Why are people criticizing my choice to get an ASN?
- 0Mar 23, '13 by huskerdontHello, just hoping someone can put this into perspective for me, or maybe just offer some input or support.
I just got accepted into my local community college's nursing program. I live in a very large city so I know that an ASN will not be enough to get me a nursing job. The counselors at my school are very upfront about this, and I plan on attending an RN-BSN program immediately afterwards.
While I was taking my prerequisite classes, I spoke to other pre-nursing students and it feels like everyone else is moving on to the big, expensive (!!!) BSN programs in the area. I just absolutely can't afford those programs right now. I am 22, single, and completely independent from any parental support. However, FAFSA still considers me a "dependent" because of my age which blocks me from getting financial aid, so I am paying for school out of pocket. By the time I graduate with my ASN, I will be 24 and will no longer be considered a dependent, so I will receive aid to help fund my RN-BSN at a big school.
In the long run I am looking at spending around $14k for my ASN, and then around $35k (or less, depending on where I go) for my RN-BSN, which brings me to a grand total of about $49k. If I went straight for the BSN at a big school, it would cost me at LEAST $70k. I'd also have some pre-reqs to complete before applying which would be another couple thousand. That is a HUGE savings! It will also take about the same amount of time.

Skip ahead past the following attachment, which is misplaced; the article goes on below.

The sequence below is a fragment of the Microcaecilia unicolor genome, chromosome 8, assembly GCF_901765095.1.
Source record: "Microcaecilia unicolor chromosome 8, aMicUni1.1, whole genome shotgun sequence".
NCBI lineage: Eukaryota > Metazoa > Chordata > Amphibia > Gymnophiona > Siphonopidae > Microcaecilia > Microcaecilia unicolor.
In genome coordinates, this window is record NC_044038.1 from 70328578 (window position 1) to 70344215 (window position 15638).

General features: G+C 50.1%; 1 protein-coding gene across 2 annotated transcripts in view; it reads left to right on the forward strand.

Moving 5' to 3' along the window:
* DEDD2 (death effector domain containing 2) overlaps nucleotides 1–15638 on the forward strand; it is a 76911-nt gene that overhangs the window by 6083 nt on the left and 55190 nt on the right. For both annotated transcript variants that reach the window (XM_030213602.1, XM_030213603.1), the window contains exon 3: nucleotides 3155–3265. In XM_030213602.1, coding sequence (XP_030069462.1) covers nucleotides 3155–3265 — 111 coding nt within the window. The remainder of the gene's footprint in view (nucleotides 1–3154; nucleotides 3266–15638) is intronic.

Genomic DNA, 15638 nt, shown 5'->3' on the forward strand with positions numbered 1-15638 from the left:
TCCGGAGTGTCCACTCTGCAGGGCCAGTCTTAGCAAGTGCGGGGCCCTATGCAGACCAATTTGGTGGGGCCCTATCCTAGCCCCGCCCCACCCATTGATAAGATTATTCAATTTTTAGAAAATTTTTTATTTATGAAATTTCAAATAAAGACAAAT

My school's program is pretty good and competitive. The licensing exam pass rate is high and many students successfully complete their RN-BSN after graduation.
Sorry for ranting, but I am very confident in my decision and think that it is a smart choice to make... so why do people look down at me for it? Trust me, I'd love to go to a big name school, but it wouldn't benefit me if I have to drop out after a year due to finances.
- 2Mar 23, '13 by SaoirseRNNo matter what you do, some people will look down at you, whether it's because they just don't understand or don't want to. All you have to remember is that it is your choice, your life, and it doesn't matter what people -- people who like to look down on others -- think. In response, "This is the option/path/whatever that is going to work best for me. The end result will be a great career and I'm looking forward to starting my journey."
Hard to argue with that!
- 0Mar 23, '13 by zoe92I have gotten the same feed back but backwards. I am going for the BSN and have had many other pre nursing students ask why not go for the ADN first. No matter what, do what you want to do. That's great you got into your program AND plan on eventually getting your BSN. You obviously have goals & want to further your education.
- 0Mar 23, '13 by soxgirl2008Quote from BostonFNPThat's assuming she would even find a job right away. I've seen posts on here from ADN and BSN students who still can't find a job after a year or more. Not all nurses start at 60K either. Around here they start at around 45K, and that's before taxes and assuming they work full time, which most hospitals around here won't hire nurses for full time positions.Remember to factor in, when considering split programs, the time lost between programs. If the BSN program is $25k more but you lose a year of making $60k the it changes the financials.